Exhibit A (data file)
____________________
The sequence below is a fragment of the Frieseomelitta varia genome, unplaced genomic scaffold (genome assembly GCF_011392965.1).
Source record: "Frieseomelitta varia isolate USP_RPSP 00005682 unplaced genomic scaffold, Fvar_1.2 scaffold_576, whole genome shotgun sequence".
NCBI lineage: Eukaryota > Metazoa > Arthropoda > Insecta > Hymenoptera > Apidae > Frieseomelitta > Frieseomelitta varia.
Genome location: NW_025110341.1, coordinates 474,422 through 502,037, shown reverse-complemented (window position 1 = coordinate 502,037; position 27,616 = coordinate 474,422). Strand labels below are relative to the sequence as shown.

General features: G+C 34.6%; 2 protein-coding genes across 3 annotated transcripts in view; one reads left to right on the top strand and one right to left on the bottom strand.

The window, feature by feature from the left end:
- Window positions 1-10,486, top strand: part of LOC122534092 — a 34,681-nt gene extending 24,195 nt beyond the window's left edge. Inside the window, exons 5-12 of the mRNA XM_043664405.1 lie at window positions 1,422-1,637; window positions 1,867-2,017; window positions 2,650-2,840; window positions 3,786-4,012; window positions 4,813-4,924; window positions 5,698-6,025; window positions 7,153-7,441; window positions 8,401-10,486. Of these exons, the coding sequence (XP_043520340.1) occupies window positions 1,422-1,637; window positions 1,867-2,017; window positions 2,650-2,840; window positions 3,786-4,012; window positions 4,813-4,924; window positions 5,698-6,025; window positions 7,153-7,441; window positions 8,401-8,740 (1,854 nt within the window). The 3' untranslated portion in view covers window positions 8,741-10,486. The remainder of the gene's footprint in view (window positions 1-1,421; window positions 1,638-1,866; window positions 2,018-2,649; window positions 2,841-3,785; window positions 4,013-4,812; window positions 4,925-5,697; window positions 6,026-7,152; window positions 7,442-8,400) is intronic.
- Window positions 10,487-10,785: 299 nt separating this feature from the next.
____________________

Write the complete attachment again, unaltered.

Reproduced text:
The sequence below is a fragment of the Frieseomelitta varia genome, unplaced genomic scaffold (genome assembly GCF_011392965.1).
Source record: "Frieseomelitta varia isolate USP_RPSP 00005682 unplaced genomic scaffold, Fvar_1.2 scaffold_576, whole genome shotgun sequence".
NCBI lineage: Eukaryota > Metazoa > Arthropoda > Insecta > Hymenoptera > Apidae > Frieseomelitta > Frieseomelitta varia.
Genome location: NW_025110341.1, coordinates 474,422 through 502,037, shown reverse-complemented (window position 1 = coordinate 502,037; position 27,616 = coordinate 474,422). Strand labels below are relative to the sequence as shown.

General features: G+C 34.6%; 2 protein-coding genes across 3 annotated transcripts in view; one reads left to right on the top strand and one right to left on the bottom strand.

The window, feature by feature from the left end:
- Window positions 1-10,486, top strand: part of LOC122534092 — a 34,681-nt gene extending 24,195 nt beyond the window's left edge. Inside the window, exons 5-12 of the mRNA XM_043664405.1 lie at window positions 1,422-1,637; window positions 1,867-2,017; window positions 2,650-2,840; window positions 3,786-4,012; window positions 4,813-4,924; window positions 5,698-6,025; window positions 7,153-7,441; window positions 8,401-10,486. Of these exons, the coding sequence (XP_043520340.1) occupies window positions 1,422-1,637; window positions 1,867-2,017; window positions 2,650-2,840; window positions 3,786-4,012; window positions 4,813-4,924; window positions 5,698-6,025; window positions 7,153-7,441; window positions 8,401-8,740 (1,854 nt within the window). The 3' untranslated portion in view covers window positions 8,741-10,486. The remainder of the gene's footprint in view (window positions 1-1,421; window positions 1,638-1,866; window positions 2,018-2,649; window positions 2,841-3,785; window positions 4,013-4,812; window positions 4,925-5,697; window positions 6,026-7,152; window positions 7,442-8,400) is intronic.
- Window positions 10,487-10,785: 299 nt separating this feature from the next.